For those of you who believe this part of the state is growing a bit too fast, there was a small victory of sorts last week. The city of Wilmington was set to speak out against a plan for a new retail and housing mixed used area on Military Cutoff Road.
Some studies show traffic there is already hectic at times and that could increase as much as 40 percent.
So the developers pulled it for now. Hopefully, all sides can figure out how to make this work for them, for the city AND most importantly for all of us who travel in that part of town.
I think this move last week was an important one for city planners to make. I think most of us could agree that we like to see progress, just as long as all potential impacts are considered and handled.
This move gives us a sense that it’s not just a rubber stamp chasing after a larger tax base. And in the long run, that can be a good thing.
That’s my turn. Now it’s your turn. To comment on this segment, or anything else, email me at email@example.com.
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Emailed comments from viewers:
I enjoyed tonight's editorial comment about traffic on Military Cutoff. I agree wholeheartedly. It seems we (Raleigh and Charlotte included) haven't learned a thing from Atlanta's mistakes. We learn from history that we learn nothing from history, as George Bernard Shaw said.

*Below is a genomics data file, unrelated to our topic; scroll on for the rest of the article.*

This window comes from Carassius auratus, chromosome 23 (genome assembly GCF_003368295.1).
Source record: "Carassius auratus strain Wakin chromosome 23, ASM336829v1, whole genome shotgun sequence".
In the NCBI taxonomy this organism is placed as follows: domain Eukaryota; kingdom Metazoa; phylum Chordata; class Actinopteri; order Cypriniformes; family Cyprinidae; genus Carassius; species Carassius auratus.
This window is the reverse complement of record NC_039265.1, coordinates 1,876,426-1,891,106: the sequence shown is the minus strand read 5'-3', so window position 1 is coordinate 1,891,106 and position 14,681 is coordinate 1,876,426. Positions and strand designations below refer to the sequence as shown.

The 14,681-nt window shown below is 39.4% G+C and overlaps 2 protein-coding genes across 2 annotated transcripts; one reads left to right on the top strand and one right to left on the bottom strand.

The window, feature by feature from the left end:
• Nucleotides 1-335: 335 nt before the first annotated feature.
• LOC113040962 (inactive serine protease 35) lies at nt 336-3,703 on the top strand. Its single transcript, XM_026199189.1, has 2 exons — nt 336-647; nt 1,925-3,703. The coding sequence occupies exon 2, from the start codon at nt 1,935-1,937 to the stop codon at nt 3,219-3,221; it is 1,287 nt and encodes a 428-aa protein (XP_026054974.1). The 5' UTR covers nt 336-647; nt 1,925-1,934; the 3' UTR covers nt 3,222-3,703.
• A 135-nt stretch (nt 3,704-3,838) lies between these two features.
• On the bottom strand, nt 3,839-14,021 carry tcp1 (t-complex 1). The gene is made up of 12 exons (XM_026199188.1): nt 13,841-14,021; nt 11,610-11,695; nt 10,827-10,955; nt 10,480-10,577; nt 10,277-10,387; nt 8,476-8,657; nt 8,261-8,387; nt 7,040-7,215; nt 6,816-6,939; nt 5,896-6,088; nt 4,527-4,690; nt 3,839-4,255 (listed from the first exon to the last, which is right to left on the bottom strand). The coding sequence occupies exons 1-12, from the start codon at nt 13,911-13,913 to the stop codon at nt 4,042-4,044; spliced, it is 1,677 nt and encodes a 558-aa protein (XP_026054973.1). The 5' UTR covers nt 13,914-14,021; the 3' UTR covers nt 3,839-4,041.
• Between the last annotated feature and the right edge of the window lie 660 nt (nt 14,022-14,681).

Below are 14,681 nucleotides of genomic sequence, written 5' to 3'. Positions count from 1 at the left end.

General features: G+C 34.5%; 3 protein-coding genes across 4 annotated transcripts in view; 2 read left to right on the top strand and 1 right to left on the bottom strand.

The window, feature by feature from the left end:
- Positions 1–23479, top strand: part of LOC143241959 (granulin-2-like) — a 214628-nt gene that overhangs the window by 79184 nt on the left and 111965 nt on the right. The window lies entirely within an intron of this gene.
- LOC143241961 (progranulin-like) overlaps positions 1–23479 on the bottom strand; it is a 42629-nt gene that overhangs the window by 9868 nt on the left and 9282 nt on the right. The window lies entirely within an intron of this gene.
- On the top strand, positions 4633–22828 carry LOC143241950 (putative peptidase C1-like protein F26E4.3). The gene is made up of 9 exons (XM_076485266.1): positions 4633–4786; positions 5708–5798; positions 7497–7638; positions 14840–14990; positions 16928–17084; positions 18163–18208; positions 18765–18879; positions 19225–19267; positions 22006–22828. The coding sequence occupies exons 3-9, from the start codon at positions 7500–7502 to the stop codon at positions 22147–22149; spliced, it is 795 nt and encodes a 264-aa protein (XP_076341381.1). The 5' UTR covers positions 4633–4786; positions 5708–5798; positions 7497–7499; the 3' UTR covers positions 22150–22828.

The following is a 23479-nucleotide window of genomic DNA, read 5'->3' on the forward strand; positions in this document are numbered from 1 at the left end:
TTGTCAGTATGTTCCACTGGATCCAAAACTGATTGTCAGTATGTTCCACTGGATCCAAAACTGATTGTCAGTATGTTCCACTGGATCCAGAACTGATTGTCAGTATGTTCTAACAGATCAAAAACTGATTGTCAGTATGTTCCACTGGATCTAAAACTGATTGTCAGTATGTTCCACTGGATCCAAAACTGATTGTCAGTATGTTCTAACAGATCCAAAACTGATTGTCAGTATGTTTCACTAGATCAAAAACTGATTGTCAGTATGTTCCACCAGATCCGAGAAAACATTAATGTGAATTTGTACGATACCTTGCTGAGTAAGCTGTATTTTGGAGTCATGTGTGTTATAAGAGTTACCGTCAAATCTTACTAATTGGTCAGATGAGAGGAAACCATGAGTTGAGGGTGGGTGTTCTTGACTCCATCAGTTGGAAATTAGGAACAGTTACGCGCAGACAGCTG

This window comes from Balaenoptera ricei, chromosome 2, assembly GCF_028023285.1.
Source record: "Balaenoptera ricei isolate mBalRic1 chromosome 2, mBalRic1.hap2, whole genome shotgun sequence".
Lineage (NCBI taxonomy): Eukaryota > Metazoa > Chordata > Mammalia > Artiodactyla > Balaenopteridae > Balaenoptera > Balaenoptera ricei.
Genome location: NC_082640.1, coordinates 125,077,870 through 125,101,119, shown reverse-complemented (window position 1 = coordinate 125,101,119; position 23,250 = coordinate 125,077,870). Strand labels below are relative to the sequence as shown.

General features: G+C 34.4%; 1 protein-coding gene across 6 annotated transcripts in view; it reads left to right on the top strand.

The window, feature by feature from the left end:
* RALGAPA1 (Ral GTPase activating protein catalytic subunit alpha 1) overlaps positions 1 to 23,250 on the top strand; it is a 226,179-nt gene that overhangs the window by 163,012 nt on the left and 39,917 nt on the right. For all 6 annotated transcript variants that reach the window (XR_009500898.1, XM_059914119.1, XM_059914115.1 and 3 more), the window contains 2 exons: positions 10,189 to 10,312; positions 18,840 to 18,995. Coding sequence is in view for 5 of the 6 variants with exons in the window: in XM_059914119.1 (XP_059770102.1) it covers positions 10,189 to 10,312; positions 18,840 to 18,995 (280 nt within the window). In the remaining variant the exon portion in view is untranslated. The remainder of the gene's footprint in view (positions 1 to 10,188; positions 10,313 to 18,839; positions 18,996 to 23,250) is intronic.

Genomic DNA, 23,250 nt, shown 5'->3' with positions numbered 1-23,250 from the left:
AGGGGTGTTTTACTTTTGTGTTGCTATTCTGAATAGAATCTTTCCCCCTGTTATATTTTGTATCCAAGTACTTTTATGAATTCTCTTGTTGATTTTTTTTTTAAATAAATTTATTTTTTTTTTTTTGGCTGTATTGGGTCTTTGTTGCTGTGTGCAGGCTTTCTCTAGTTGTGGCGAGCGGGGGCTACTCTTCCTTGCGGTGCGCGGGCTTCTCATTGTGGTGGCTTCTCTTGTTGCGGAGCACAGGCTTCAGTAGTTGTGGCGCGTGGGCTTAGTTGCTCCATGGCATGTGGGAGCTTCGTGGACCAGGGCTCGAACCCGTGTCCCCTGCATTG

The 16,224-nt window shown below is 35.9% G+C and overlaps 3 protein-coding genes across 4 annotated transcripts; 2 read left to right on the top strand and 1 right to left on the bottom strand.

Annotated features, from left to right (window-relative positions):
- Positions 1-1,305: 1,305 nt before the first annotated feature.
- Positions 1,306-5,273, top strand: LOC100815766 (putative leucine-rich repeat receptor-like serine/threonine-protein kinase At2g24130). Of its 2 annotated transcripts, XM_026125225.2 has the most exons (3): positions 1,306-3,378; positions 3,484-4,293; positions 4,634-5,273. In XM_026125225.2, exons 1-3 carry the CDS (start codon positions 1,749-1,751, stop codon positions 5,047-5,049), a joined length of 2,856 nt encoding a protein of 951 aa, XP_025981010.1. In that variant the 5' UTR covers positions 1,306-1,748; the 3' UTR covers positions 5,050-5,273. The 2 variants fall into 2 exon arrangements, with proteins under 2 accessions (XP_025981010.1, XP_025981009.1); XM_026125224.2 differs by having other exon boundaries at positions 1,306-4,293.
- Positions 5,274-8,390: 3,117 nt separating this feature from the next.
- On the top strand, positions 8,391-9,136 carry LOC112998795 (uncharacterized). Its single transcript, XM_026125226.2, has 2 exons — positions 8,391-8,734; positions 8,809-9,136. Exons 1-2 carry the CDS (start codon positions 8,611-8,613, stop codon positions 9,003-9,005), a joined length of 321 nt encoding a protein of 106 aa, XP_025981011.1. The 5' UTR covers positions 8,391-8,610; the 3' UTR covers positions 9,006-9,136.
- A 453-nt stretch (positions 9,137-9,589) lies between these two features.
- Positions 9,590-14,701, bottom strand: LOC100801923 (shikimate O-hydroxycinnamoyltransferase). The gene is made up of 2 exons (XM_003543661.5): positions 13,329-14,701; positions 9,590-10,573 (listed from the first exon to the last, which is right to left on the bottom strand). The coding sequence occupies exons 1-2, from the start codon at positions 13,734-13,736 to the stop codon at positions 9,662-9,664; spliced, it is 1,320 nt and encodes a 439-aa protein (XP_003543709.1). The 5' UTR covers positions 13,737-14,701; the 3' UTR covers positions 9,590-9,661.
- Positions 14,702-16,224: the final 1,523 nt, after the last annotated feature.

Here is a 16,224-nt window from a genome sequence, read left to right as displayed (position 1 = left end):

I used to live in Chapel Hill and in Raleigh and I saw the rapid growth those two towns witnessed and are still experiencing. In fact, I guess I was part of the leadership group that sought to make the Triangle the magnet of jobs it is today. But unbridled growth continues unabated. Chapel Hill folks believed that if you didn't widen existing roads or build new ones, the town would stay a "village," as they liked to say. They came anyway, and Chapel Hill today has massive gridlock. Raleigh and Cary were a little smarter but they also have gridlock, especially due north and due south of town.
I now live in Wrightsville Beach. I find the Wilmington area to have great people but lousy urban planning. Market Street reminds me of Speedway Blvd. in Tucson, Arizona, which Life Magazine described as the "ugliest street in America" back in the 1950s. When I ride down to the splendid little Rec Center at Carolina Beach (here is another story: why does Wilmington not have a nice health club?), I go on Myrtle Grove. I see new development after new development, all feeding out to a two-lane road. The neighborhoods are not linked by a common system of streets. Why have we allowed this to happen?